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The Pros and Cons of Design Demos

In the lighting business, a design demonstration is a double-edged sword. It can be a fantastic tool to secure a project, but it can also be a waste of time and effort if nothing comes of it. So, how do you know when you should do a demo? We’ve broken down some pros and cons that could help!

PROS:

There’s nothing else like it

It’s hard to beat that moment when you flip the switch to show your client their beautifully illuminated home. Pictures or explanations just can’t compare. Seeing the design come to life can be an emotional experience, and it helps homeowners get excited about the beauty and security that lighting can provide. There’s no doubt a demo is a very helpful sales tool.

What they see is what they get

A demo helps the client get a concrete understanding of exactly what their lighting system will look like – from the fixture placement to the color temperature. This can prevent post-installation changes if expectations were not communicated well.

It gives the client control

Lighting demos make the design process much more fluid. Often, the homeowner will make requests to add or move lights, eventually creating their ideal layout. This is especially helpful for less experienced designers (though, it’s great for the experienced as well!) because the customer will have more control and can make requests easily.

Before… and After!

CONS:

It’s inconvenient

Honestly, spending an evening showing a customer lights without a guaranteed sale isn’t the most appealing proposition. We all have things we would rather be doing after the workday is done.

You could be giving away your expertise for free

A demo is a great way to showcase your design skills, but if you have a lighting-savvy client, they could potentially just take your ideas and install the fixtures themselves. Plus, if you leave flags in the ground to mark lighting locations, you could be giving tips to your competition!

An incomplete demo looks worse than no demo at all

If your lighting demo kit doesn’t have enough lights to show a complete design, then your final product won’t be very impressive, and you may actually hurt your chances of getting the job.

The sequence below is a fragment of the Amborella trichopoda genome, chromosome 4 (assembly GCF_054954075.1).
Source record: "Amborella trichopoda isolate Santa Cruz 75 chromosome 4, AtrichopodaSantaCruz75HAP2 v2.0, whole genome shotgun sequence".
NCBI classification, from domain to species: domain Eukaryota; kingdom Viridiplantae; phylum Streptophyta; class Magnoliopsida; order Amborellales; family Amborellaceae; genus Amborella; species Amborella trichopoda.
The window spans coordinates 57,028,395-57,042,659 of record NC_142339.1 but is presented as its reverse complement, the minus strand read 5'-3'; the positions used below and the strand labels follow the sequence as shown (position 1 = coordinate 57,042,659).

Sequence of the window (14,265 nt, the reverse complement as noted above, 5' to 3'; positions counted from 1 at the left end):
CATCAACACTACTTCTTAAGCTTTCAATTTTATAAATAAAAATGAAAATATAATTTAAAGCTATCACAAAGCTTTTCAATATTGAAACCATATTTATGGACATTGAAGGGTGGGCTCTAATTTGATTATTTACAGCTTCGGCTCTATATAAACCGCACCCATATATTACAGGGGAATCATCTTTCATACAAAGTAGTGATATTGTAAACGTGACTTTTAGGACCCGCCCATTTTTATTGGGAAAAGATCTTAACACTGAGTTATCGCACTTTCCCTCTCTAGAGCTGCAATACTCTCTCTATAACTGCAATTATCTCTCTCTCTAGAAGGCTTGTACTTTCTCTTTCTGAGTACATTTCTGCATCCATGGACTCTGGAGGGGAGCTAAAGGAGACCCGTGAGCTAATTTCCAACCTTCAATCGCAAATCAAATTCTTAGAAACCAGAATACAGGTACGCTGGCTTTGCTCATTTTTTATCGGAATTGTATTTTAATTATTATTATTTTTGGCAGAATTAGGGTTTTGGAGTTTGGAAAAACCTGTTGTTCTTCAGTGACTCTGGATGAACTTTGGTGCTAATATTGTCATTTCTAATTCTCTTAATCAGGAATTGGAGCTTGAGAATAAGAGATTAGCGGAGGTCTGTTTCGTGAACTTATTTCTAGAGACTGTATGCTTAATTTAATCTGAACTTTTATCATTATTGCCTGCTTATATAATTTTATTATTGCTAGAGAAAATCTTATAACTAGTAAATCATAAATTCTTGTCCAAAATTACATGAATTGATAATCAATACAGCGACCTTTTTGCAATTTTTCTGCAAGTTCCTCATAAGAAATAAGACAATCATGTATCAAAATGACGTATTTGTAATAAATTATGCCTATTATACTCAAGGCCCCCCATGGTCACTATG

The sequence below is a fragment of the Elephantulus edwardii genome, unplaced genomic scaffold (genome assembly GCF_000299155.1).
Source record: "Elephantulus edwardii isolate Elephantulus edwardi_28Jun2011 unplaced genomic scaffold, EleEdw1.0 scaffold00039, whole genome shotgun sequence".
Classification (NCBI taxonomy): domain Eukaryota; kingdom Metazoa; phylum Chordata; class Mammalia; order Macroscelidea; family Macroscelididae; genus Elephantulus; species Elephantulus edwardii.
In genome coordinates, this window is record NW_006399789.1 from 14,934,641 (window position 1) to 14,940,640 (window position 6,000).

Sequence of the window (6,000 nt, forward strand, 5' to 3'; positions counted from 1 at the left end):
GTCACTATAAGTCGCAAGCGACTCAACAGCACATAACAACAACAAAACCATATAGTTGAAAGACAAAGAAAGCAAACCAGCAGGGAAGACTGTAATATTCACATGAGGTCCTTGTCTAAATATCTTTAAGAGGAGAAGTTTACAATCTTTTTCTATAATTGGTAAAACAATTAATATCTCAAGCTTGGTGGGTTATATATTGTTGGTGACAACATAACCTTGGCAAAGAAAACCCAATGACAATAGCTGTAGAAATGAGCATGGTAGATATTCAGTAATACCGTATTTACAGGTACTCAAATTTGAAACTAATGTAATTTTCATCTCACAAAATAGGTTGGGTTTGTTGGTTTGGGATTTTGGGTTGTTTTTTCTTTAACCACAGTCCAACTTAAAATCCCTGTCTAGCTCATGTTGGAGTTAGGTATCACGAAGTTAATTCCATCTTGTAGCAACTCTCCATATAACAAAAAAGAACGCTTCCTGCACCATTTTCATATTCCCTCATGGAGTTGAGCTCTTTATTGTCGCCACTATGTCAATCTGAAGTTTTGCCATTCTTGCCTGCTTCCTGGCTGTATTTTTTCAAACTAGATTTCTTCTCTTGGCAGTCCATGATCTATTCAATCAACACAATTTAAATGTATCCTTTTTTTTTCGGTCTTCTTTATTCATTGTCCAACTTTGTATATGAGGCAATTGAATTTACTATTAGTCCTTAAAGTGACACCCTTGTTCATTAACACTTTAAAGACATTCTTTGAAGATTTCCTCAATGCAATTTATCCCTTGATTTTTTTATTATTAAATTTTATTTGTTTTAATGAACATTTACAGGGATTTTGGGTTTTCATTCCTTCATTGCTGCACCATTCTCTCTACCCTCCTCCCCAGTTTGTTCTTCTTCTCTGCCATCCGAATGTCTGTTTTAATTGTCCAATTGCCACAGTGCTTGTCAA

If you decide that a demo is worth it, here are some of our suggestions to ensure yours is as successful as possible:

 

  • Find out your client’s budget and make sure your design fits it beforehand.
  • Ask what they hope to accomplish with their lighting project. Increased curb appeal? Improved safety and visibility for dark walkways and steps? Added security on the property? Make sure your demo addresses all these needs.
  • Determine their desired timeline. If they’re not ready to commit yet, a demo may not be your best move.
  • Be direct about the business relationship. It’s important to know your client’s intentions before you invest your time. Politely ask, “If I’m able to accomplish what you are looking for within your budget after performing the demo, will we earn your business?”

 

The Story of Sterling

When we started Sterling Lighting, we set out to solve a problem. We already owned a local installation company, but we didn’t trust the light fixtures we were installing. Initially, I had found an LED manufacturing “expert” that ordered premium fixtures out of California with a 20-year warranty on their products. We were on a roll with installations for Enlightened Lighting, when our worst nightmare happened—our lights started failing. After 12 months and 700+ fixtures, we had a 50 percent failure rate and warranty claims were taking four to six months to be fulfilled. We went into panic mode.  

How could we focus on our beautiful lighting systems when we spent most of our time repairing the lights we’d already installed? This not only cost us time and money, but also cost us the chance to build trusting relationships with our customers. So, my business partner, Damien Sanchez, and I set out on a mission to find the best fixtures, which led us to found Sterling Lighting.    

Sterling Lighting’s Founders: Josh Palmer, Damien Sanchez, and Patrick Harders

To begin, we researched our options and found that even the largest manufacturers were having major issues with LED. Since we couldn’t trust the products currently on the market, we started working with a group of engineers to solve the LED’s technical problems. We kept our first design line simple. We used the retro LED bulbs, but also built heat sinking materials into the fixture. These design changes gave us enough confidence in our product to replace all the faulty fixtures we had previously installed and to begin growing our new company.

In order to satisfy our commitment to offer our customers the best fixtures available, every day we implemented small improvements and tracked our development. We were shocked by how much progress we made. Soon we exhausted our possibilities with retro LED bulbs, so we began designing an integrated LED with the proper heat dissipation. Our goal was to design a light that gave the heat sink of an integrated LED with the ease of service of a drop in bulb.

Our new light design had five brightness settings and four different beam patterns—all in a single fixture. By early 2014 we finally had a premium-quality LED fixture that could be installed without having to worry about it failing. We continue to keep testing our fixtures and keep our hands in the dirt so we can continue to innovate and improve.

At Sterling Lighting, we are committed to developing beautiful new fixtures, while improving the quality and performance of our current line, and selling our products directly to you—no middleman involved. Our goal is to help your business become more successful, so you can have more time to focus on the important things in life.  

-Patrick Harders – Co-Owner